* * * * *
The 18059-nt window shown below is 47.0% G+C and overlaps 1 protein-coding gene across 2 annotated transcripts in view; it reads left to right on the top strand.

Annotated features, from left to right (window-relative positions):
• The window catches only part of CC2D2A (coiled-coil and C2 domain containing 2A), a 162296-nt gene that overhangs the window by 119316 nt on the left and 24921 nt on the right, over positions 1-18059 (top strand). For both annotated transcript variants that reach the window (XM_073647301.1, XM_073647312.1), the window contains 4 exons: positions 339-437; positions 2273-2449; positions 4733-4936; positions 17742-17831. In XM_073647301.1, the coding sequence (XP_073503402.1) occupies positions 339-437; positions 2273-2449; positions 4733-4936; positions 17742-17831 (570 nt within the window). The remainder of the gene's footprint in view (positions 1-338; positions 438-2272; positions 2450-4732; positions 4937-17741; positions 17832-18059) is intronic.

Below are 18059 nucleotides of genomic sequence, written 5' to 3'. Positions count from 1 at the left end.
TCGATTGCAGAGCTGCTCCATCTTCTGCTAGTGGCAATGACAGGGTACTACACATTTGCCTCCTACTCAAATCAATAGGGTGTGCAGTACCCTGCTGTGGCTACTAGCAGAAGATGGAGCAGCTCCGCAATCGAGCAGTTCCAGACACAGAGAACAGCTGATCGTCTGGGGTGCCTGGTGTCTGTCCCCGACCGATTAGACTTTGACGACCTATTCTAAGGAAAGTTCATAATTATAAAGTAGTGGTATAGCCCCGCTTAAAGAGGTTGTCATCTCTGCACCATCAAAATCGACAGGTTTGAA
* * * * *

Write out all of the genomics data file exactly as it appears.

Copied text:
The 18059-nt window shown below is 47.0% G+C and overlaps 1 protein-coding gene across 2 annotated transcripts in view; it reads left to right on the top strand.

Annotated features, from left to right (window-relative positions):
• The window catches only part of CC2D2A (coiled-coil and C2 domain containing 2A), a 162296-nt gene that overhangs the window by 119316 nt on the left and 24921 nt on the right, over positions 1-18059 (top strand). For both annotated transcript variants that reach the window (XM_073647301.1, XM_073647312.1), the window contains 4 exons: positions 339-437; positions 2273-2449; positions 4733-4936; positions 17742-17831. In XM_073647301.1, the coding sequence (XP_073503402.1) occupies positions 339-437; positions 2273-2449; positions 4733-4936; positions 17742-17831 (570 nt within the window). The remainder of the gene's footprint in view (positions 1-338; positions 438-2272; positions 2450-4732; positions 4937-17741; positions 17832-18059) is intronic.

Below are 18059 nucleotides of genomic sequence, written 5' to 3'. Positions count from 1 at the left end.
TCGATTGCAGAGCTGCTCCATCTTCTGCTAGTGGCAATGACAGGGTACTACACATTTGCCTCCTACTCAAATCAATAGGGTGTGCAGTACCCTGCTGTGGCTACTAGCAGAAGATGGAGCAGCTCCGCAATCGAGCAGTTCCAGACACAGAGAACAGCTGATCGTCTGGGGTGCCTGGTGTCTGTCCCCGACCGATTAGACTTTGACGACCTATTCTAAGGAAAGTTCATAATTATAAAGTAGTGGTATAGCCCCGCTTAAAGAGGTTGTCATCTCTGCACCATCAAAATCGACAGGTTTGAA